Life-changing steps to take following a natural disaster

You often think you're in good hands with your insurance company, but unfortunately that's not always true. We have seen countless families and businesses suffer devastating losses and get paid only pennies on the dollar from companies they once trusted. Protect yourself, your family, your business and your home by following these steps when filing your claim and dealing with your insurance company following a flood and wind event.

Life-changing steps to take following a natural disaster:

First things first:

  • Make sure it is safe to re-enter your home or business.
  • Determine if you have flood coverage for your structure and contents.
  • If your home or business has suffered damage, contact your insurance company immediately to file a claim.

Important steps people often miss:

  • Document, document, document! Take as many photographs to document the floodwater in and outside of your property as possible. Specifically, take photographs of any flood lines that are visible both inside and outside your property. Also be sure to photograph your damaged furniture and other personal property if you have contents coverage.
  • If you have damage to your furniture and other personal property, take time to thoroughly document each damaged item. In addition to photographs, make a detailed list of each damaged item, including its age and dollar value.
  • If you hire a contractor to begin repairs, document your payments. Keep copies of checks or bank statements to show your insurance company what they owe you for completed repairs.
  • Document all communication with your insurance company and any agent or adjuster you speak with, including the date, time and the name of the person you spoke with. Keep all paperwork from your insurance company, and write yourself notes that you can use later, or show to your attorney when the insurance company doesn't pay.

Don't settle for less:

  • Don't give up! You have a right to appeal your insurance company’s payment! The time limit to appeal is short, however, so contact an attorney right away if you feel you were underpaid or if you need assistance working with your insurance company to recover what you are owed.

Our firm has recovered hundreds of millions of dollars in insurance payments for thousands of flood victims from Hurricane Katrina, Hurricane Ike, Hurricane Sandy and many other natural disasters. We've spoken around the country regarding the issue. Here's a news excerpt from our trip to Long Beach, CA, via, with more helpful advice:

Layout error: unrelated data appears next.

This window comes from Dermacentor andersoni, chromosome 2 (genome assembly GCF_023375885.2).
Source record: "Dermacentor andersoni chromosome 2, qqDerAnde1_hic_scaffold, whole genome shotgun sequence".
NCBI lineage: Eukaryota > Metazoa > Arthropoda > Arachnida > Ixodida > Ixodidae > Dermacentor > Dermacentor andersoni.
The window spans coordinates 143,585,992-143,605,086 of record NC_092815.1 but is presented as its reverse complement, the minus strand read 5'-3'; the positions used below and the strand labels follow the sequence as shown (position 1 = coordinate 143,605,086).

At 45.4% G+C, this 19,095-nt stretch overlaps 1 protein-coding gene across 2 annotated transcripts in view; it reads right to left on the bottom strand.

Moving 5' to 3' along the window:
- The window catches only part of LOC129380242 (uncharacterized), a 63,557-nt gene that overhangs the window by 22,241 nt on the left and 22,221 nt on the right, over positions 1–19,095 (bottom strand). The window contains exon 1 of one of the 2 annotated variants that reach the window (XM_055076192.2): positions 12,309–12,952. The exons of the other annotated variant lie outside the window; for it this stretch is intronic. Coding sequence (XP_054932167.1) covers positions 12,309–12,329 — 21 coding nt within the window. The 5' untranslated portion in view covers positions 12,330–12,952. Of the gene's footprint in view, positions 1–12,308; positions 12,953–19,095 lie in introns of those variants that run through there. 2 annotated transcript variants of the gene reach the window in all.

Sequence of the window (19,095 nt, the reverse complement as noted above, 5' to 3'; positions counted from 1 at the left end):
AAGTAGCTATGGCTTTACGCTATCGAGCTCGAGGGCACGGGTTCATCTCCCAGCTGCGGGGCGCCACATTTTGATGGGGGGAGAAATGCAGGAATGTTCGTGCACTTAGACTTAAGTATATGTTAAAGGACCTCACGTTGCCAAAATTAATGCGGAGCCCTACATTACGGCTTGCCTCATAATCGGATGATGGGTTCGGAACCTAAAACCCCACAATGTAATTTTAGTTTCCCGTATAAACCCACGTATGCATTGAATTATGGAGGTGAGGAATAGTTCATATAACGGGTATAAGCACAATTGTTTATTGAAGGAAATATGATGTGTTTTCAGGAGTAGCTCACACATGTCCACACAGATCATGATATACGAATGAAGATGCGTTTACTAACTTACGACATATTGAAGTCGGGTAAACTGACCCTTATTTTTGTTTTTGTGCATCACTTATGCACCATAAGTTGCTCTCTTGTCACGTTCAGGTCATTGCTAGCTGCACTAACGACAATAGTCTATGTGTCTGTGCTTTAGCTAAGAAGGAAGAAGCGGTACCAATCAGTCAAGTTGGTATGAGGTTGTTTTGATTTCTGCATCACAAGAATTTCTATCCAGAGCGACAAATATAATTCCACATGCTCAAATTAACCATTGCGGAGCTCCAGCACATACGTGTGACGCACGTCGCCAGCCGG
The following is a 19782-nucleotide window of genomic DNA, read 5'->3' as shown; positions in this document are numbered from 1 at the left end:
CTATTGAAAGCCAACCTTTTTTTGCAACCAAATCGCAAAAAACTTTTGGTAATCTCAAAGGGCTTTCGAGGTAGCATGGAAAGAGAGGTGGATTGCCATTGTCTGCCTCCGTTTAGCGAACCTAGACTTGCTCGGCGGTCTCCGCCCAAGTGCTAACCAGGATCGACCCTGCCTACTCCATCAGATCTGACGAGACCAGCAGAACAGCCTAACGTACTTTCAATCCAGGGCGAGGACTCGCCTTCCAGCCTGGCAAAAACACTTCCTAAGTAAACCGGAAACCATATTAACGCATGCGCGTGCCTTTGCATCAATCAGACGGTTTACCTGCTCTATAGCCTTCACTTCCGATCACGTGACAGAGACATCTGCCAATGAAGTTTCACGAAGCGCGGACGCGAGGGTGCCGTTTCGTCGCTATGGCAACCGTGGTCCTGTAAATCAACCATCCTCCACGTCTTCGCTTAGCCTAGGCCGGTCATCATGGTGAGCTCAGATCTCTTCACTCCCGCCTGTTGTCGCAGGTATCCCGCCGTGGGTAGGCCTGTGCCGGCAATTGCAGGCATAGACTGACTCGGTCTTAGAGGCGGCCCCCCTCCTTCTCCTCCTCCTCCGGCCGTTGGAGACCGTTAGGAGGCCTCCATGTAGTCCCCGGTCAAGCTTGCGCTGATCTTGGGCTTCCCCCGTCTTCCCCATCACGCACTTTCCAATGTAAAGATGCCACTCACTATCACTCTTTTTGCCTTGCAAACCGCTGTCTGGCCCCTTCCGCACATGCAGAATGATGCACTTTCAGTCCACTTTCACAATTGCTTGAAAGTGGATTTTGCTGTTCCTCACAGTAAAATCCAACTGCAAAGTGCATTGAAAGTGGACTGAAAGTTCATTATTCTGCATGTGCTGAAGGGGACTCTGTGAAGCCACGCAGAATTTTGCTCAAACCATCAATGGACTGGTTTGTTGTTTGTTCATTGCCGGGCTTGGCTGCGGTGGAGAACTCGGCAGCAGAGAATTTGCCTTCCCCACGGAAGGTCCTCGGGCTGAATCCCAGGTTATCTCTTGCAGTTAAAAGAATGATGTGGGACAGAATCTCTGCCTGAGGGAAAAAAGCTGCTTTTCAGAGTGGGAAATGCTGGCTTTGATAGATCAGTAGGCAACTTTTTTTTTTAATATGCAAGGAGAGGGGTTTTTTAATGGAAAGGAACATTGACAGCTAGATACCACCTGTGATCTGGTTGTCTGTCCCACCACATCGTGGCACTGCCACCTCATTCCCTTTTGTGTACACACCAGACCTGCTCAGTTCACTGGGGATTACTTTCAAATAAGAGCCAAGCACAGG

[Houghtaling] joined other experts who warned residents about settling too easily or naively with insurance companies, while a contractors' nonprofit organization discussed repairs, bankers talked about financing, and the town building department reviewed permit issues.
Houghtaling emphasized the legal responsibility of insurance companies to pay homeowners according to a legal schedule and said that they are required to pay out certain amounts of money even if the homeowner insists on more. And homeowners were warned not to sign releases if they weren't satisfied with the offer.
Playing off slogans, he warned that while agencies liked to portray themselves as good neighbors, keeping customers in their good hands, adjusters and insurers are "misinforming people and telling people things that just aren't true," he said.
Homeowners need to pay attention to whether damage is attributed to wind or flooding because that affects who pays for it.
"You're going to be told a lot that isn't true," he said. "The chronology of damage is very important," he said.
His firm, Gauthier, Houghtaling & Williams, has filed class action and other suits stemming from the hurricanes that clobbered New Orleans in recent years, handling thousands of claims by businesses and homeowners. As managing partner, he said his firm never turns away homeowners in need of legal assistance.
John Hogan, president of the local chapter of the National Association of the Remodeling Industry, said he'd heard complaints from different sides, from stalled decisions on repairs to homeowners trying to get insurance to cover unrelated repairs.